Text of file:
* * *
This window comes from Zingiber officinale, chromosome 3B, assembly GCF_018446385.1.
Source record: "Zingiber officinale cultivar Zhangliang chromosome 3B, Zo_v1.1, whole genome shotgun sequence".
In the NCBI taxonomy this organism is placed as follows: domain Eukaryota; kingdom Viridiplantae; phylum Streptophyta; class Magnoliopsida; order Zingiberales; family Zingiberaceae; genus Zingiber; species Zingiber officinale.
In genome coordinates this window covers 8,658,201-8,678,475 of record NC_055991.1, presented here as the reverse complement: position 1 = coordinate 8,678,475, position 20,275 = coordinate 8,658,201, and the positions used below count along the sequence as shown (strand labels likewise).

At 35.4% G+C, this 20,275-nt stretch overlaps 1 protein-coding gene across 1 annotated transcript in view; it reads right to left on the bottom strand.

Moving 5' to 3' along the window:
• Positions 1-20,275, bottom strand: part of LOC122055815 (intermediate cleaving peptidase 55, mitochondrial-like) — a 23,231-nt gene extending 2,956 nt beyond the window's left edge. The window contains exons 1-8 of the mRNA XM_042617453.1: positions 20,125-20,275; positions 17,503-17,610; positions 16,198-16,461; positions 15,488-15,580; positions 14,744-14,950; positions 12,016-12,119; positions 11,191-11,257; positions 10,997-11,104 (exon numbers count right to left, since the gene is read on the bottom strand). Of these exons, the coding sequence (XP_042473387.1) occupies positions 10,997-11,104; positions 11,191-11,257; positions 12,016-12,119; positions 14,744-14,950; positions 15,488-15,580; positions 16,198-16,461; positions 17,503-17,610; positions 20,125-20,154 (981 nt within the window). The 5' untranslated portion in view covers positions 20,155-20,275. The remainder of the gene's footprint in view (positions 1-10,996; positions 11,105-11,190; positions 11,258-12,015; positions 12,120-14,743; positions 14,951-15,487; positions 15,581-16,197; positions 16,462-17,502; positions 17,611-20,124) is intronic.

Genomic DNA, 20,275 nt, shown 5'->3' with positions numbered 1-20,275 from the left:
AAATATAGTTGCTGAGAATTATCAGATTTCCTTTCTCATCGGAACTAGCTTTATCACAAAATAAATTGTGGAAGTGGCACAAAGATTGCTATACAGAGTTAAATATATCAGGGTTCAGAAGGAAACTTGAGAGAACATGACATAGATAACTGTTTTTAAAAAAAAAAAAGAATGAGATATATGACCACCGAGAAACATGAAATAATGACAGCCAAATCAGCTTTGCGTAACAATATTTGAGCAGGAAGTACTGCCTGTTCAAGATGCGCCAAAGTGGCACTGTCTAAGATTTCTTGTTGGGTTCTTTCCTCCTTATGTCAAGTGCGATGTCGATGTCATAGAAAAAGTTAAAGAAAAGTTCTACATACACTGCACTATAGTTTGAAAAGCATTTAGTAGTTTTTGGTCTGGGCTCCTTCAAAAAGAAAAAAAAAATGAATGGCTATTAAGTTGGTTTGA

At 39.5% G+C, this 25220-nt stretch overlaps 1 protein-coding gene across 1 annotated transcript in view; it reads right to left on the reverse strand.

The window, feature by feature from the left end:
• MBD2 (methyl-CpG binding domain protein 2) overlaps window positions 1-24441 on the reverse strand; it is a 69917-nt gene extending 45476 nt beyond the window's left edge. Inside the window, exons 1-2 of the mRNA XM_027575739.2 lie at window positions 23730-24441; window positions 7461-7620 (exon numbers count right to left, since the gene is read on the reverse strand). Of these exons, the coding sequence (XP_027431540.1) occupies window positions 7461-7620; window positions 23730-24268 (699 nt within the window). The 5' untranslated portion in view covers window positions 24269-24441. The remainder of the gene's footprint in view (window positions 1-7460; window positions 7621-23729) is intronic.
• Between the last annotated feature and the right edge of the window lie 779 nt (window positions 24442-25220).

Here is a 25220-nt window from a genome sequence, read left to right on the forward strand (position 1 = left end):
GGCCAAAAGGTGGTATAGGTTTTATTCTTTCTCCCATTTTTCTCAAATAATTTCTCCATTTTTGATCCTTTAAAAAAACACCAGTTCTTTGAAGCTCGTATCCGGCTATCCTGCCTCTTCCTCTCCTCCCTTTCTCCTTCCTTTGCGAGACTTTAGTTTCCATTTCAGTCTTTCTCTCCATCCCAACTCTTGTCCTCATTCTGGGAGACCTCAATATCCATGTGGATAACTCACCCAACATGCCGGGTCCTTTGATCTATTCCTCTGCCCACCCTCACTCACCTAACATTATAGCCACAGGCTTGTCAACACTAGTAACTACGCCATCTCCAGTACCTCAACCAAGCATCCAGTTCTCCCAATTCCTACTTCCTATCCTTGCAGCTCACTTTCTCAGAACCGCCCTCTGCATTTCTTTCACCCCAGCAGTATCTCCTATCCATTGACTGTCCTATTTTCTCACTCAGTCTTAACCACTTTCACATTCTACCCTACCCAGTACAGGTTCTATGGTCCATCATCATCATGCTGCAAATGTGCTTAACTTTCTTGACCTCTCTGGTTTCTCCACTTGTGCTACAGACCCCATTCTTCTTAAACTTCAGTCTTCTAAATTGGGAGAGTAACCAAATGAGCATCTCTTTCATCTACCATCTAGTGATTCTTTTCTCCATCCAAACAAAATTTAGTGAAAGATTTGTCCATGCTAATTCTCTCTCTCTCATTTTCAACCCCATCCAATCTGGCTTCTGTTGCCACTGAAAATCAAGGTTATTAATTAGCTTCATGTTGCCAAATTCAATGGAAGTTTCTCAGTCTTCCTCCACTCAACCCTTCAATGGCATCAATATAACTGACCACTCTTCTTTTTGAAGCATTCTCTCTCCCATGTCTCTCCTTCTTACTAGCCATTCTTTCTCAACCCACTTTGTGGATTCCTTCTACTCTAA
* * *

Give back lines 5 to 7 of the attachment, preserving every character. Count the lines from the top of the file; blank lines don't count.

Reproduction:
At 35.4% G+C, this 20,275-nt stretch overlaps 1 protein-coding gene across 1 annotated transcript in view; it reads right to left on the bottom strand.

Moving 5' to 3' along the window:
• Positions 1-20,275, bottom strand: part of LOC122055815 (intermediate cleaving peptidase 55, mitochondrial-like) — a 23,231-nt gene extending 2,956 nt beyond the window's left edge. The window contains exons 1-8 of the mRNA XM_042617453.1: positions 20,125-20,275; positions 17,503-17,610; positions 16,198-16,461; positions 15,488-15,580; positions 14,744-14,950; positions 12,016-12,119; positions 11,191-11,257; positions 10,997-11,104 (exon numbers count right to left, since the gene is read on the bottom strand). Of these exons, the coding sequence (XP_042473387.1) occupies positions 10,997-11,104; positions 11,191-11,257; positions 12,016-12,119; positions 14,744-14,950; positions 15,488-15,580; positions 16,198-16,461; positions 17,503-17,610; positions 20,125-20,154 (981 nt within the window). The 5' untranslated portion in view covers positions 20,155-20,275. The remainder of the gene's footprint in view (positions 1-10,996; positions 11,105-11,190; positions 11,258-12,015; positions 12,120-14,743; positions 14,951-15,487; positions 15,581-16,197; positions 16,462-17,502; positions 17,611-20,124) is intronic.